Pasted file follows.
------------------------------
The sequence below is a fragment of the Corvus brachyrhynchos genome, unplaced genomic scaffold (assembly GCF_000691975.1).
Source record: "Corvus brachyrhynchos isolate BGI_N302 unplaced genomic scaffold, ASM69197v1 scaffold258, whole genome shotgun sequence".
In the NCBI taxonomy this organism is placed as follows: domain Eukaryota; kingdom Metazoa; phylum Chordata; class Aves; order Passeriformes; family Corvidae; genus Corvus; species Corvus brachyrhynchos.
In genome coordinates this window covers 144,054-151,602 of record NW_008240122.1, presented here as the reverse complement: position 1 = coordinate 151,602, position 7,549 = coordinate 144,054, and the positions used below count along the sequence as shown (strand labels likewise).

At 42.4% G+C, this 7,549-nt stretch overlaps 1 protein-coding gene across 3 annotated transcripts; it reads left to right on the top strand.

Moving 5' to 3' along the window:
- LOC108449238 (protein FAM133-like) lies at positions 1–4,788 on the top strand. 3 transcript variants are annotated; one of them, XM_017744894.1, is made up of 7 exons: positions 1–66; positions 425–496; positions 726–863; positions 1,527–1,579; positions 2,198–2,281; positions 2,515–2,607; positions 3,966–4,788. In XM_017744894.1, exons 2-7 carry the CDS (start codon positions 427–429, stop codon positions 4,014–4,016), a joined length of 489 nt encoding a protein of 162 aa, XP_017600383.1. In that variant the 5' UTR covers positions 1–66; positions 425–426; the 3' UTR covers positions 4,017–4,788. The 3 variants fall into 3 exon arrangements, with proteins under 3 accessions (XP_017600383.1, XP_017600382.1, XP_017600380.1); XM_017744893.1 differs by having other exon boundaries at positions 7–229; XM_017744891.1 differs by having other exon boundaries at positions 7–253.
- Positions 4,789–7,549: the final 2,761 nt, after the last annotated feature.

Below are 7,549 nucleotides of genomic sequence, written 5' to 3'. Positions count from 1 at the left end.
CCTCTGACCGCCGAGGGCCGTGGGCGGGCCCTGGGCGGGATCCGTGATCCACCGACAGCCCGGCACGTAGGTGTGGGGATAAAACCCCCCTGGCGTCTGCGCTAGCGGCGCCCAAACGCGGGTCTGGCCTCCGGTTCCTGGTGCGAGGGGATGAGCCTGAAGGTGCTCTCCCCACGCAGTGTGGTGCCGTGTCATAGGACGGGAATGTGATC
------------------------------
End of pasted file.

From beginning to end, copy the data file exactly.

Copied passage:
The sequence below is a fragment of the Corvus brachyrhynchos genome, unplaced genomic scaffold (assembly GCF_000691975.1).
Source record: "Corvus brachyrhynchos isolate BGI_N302 unplaced genomic scaffold, ASM69197v1 scaffold258, whole genome shotgun sequence".
In the NCBI taxonomy this organism is placed as follows: domain Eukaryota; kingdom Metazoa; phylum Chordata; class Aves; order Passeriformes; family Corvidae; genus Corvus; species Corvus brachyrhynchos.
In genome coordinates this window covers 144,054-151,602 of record NW_008240122.1, presented here as the reverse complement: position 1 = coordinate 151,602, position 7,549 = coordinate 144,054, and the positions used below count along the sequence as shown (strand labels likewise).

At 42.4% G+C, this 7,549-nt stretch overlaps 1 protein-coding gene across 3 annotated transcripts; it reads left to right on the top strand.

Moving 5' to 3' along the window:
- LOC108449238 (protein FAM133-like) lies at positions 1–4,788 on the top strand. 3 transcript variants are annotated; one of them, XM_017744894.1, is made up of 7 exons: positions 1–66; positions 425–496; positions 726–863; positions 1,527–1,579; positions 2,198–2,281; positions 2,515–2,607; positions 3,966–4,788. In XM_017744894.1, exons 2-7 carry the CDS (start codon positions 427–429, stop codon positions 4,014–4,016), a joined length of 489 nt encoding a protein of 162 aa, XP_017600383.1. In that variant the 5' UTR covers positions 1–66; positions 425–426; the 3' UTR covers positions 4,017–4,788. The 3 variants fall into 3 exon arrangements, with proteins under 3 accessions (XP_017600383.1, XP_017600382.1, XP_017600380.1); XM_017744893.1 differs by having other exon boundaries at positions 7–229; XM_017744891.1 differs by having other exon boundaries at positions 7–253.
- Positions 4,789–7,549: the final 2,761 nt, after the last annotated feature.

Below are 7,549 nucleotides of genomic sequence, written 5' to 3'. Positions count from 1 at the left end.
CCTCTGACCGCCGAGGGCCGTGGGCGGGCCCTGGGCGGGATCCGTGATCCACCGACAGCCCGGCACGTAGGTGTGGGGATAAAACCCCCCTGGCGTCTGCGCTAGCGGCGCCCAAACGCGGGTCTGGCCTCCGGTTCCTGGTGCGAGGGGATGAGCCTGAAGGTGCTCTCCCCACGCAGTGTGGTGCCGTGTCATAGGACGGGAATGTGATC